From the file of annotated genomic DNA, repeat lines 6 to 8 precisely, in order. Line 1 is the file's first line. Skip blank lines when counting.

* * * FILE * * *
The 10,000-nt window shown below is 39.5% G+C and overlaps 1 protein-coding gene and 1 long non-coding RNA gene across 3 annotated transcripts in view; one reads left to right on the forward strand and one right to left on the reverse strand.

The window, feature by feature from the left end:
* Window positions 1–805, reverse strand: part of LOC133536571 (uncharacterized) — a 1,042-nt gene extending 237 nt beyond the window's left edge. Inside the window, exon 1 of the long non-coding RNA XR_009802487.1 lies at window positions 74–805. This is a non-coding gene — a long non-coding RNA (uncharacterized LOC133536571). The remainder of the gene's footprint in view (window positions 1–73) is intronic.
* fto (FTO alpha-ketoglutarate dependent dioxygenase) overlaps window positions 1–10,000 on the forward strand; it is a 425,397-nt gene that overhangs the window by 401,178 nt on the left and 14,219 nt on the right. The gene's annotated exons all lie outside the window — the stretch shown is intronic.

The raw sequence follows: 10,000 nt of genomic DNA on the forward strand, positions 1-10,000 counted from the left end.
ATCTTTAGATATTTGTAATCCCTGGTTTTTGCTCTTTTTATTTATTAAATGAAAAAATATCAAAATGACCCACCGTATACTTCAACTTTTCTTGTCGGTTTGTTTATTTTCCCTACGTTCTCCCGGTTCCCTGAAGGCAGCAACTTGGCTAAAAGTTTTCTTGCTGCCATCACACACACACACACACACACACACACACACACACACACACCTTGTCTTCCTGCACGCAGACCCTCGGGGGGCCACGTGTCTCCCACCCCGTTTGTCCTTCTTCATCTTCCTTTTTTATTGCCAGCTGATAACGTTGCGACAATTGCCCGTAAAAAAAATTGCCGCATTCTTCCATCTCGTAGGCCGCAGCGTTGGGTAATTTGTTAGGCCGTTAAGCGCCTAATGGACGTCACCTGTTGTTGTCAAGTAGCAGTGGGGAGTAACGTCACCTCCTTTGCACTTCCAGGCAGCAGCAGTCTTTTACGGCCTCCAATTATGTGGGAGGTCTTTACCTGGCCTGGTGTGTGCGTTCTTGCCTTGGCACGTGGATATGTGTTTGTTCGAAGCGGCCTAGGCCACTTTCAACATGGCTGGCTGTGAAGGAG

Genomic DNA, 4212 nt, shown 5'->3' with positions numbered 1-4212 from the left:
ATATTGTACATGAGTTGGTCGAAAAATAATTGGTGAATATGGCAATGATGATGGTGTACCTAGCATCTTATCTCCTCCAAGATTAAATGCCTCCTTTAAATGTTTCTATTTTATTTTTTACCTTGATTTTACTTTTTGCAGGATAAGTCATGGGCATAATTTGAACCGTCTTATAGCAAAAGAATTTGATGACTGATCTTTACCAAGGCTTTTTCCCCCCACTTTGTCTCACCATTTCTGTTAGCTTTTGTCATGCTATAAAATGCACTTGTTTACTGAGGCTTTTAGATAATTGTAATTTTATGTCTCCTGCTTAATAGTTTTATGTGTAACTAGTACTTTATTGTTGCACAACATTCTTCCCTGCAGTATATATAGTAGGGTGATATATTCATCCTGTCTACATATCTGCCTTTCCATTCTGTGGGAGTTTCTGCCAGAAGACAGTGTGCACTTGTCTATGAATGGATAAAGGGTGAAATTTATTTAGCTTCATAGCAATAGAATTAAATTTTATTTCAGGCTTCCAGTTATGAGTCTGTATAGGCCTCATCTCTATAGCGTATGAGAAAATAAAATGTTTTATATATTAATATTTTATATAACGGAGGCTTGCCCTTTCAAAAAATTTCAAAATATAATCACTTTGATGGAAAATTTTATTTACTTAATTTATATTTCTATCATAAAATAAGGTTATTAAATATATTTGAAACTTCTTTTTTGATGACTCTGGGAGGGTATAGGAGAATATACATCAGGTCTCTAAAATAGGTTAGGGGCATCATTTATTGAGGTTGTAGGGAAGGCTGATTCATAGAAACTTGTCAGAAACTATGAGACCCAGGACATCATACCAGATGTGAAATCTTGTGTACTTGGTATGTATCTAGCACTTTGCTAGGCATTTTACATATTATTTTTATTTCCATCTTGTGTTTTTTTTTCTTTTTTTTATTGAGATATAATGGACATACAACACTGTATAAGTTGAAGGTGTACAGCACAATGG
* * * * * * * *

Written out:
ATCTTTAGATATTTGTAATCCCTGGTTTTTGCTCTTTTTATTTATTAAATGAAAAAATATCAAAATGACCCACCGTATACTTCAACTTTTCTTGTCGGTTTGTTTATTTTCCCTACGTTCTCCCGGTTCCCTGAAGGCAGCAACTTGGCTAAAAGTTTTCTTGCTGCCATCACACACACACACACACACACACACACACACACACACACACCTTGTCTTCCTGCACGCAGACCCTCGGGGGGCCACGTGTCTCCCACCCCGTTTGTCCTTCTTCATCTTCCTTTTTTATTGCCAGCTGATAACGTTGCGACAATTGCCCGTAAAAAAAATTGCCGCATTCTTCCATCTCGTAGGCCGCAGCGTTGGGTAATTTGTTAGGCCGTTAAGCGCCTAATGGACGTCACCTGTTGTTGTCAAGTAGCAGTGGGGAGTAACGTCACCTCCTTTGCACTTCCAGGCAGCAGCAGTCTTTTACGGCCTCCAATTATGTGGGAGGTCTTTACCTGGCCTGGTGTGTGCGTTCTTGCCTTGGCACGTGGATATGTGTTTGTTCGAAGCGGCCTAGGCCACTTTCAACATGGCTGGCTGTGAAGGAG

Genomic DNA, 4212 nt, shown 5'->3' with positions numbered 1-4212 from the left:
ATATTGTACATGAGTTGGTCGAAAAATAATTGGTGAATATGGCAATGATGATGGTGTACCTAGCATCTTATCTCCTCCAAGATTAAATGCCTCCTTTAAATGTTTCTATTTTATTTTTTACCTTGATTTTACTTTTTGCAGGATAAGTCATGGGCATAATTTGAACCGTCTTATAGCAAAAGAATTTGATGACTGATCTTTACCAAGGCTTTTTCCCCCCACTTTGTCTCACCATTTCTGTTAGCTTTTGTCATGCTATAAAATGCACTTGTTTACTGAGGCTTTTAGATAATTGTAATTTTATGTCTCCTGCTTAATAGTTTTATGTGTAACTAGTACTTTATTGTTGCACAACATTCTTCCCTGCAGTATATATAGTAGGGTGATATATTCATCCTGTCTACATATCTGCCTTTCCATTCTGTGGGAGTTTCTGCCAGAAGACAGTGTGCACTTGTCTATGAATGGATAAAGGGTGAAATTTATTTAGCTTCATAGCAATAGAATTAAATTTTATTTCAGGCTTCCAGTTATGAGTCTGTATAGGCCTCATCTCTATAGCGTATGAGAAAATAAAATGTTTTATATATTAATATTTTATATAACGGAGGCTTGCCCTTTCAAAAAATTTCAAAATATAATCACTTTGATGGAAAATTTTATTTACTTAATTTATATTTCTATCATAAAATAAGGTTATTAAATATATTTGAAACTTCTTTTTTGATGACTCTGGGAGGGTATAGGAGAATATACATCAGGTCTCTAAAATAGGTTAGGGGCATCATTTATTGAGGTTGTAGGGAAGGCTGATTCATAGAAACTTGTCAGAAACTATGAGACCCAGGACATCATACCAGATGTGAAATCTTGTGTACTTGGTATGTATCTAGCACTTTGCTAGGCATTTTACATATTATTTTTATTTCCATCTTGTGTTTTTTTTTCTTTTTTTTATTGAGATATAATGGACATACAACACTGTATAAGTTGAAGGTGTACAGCACAATGG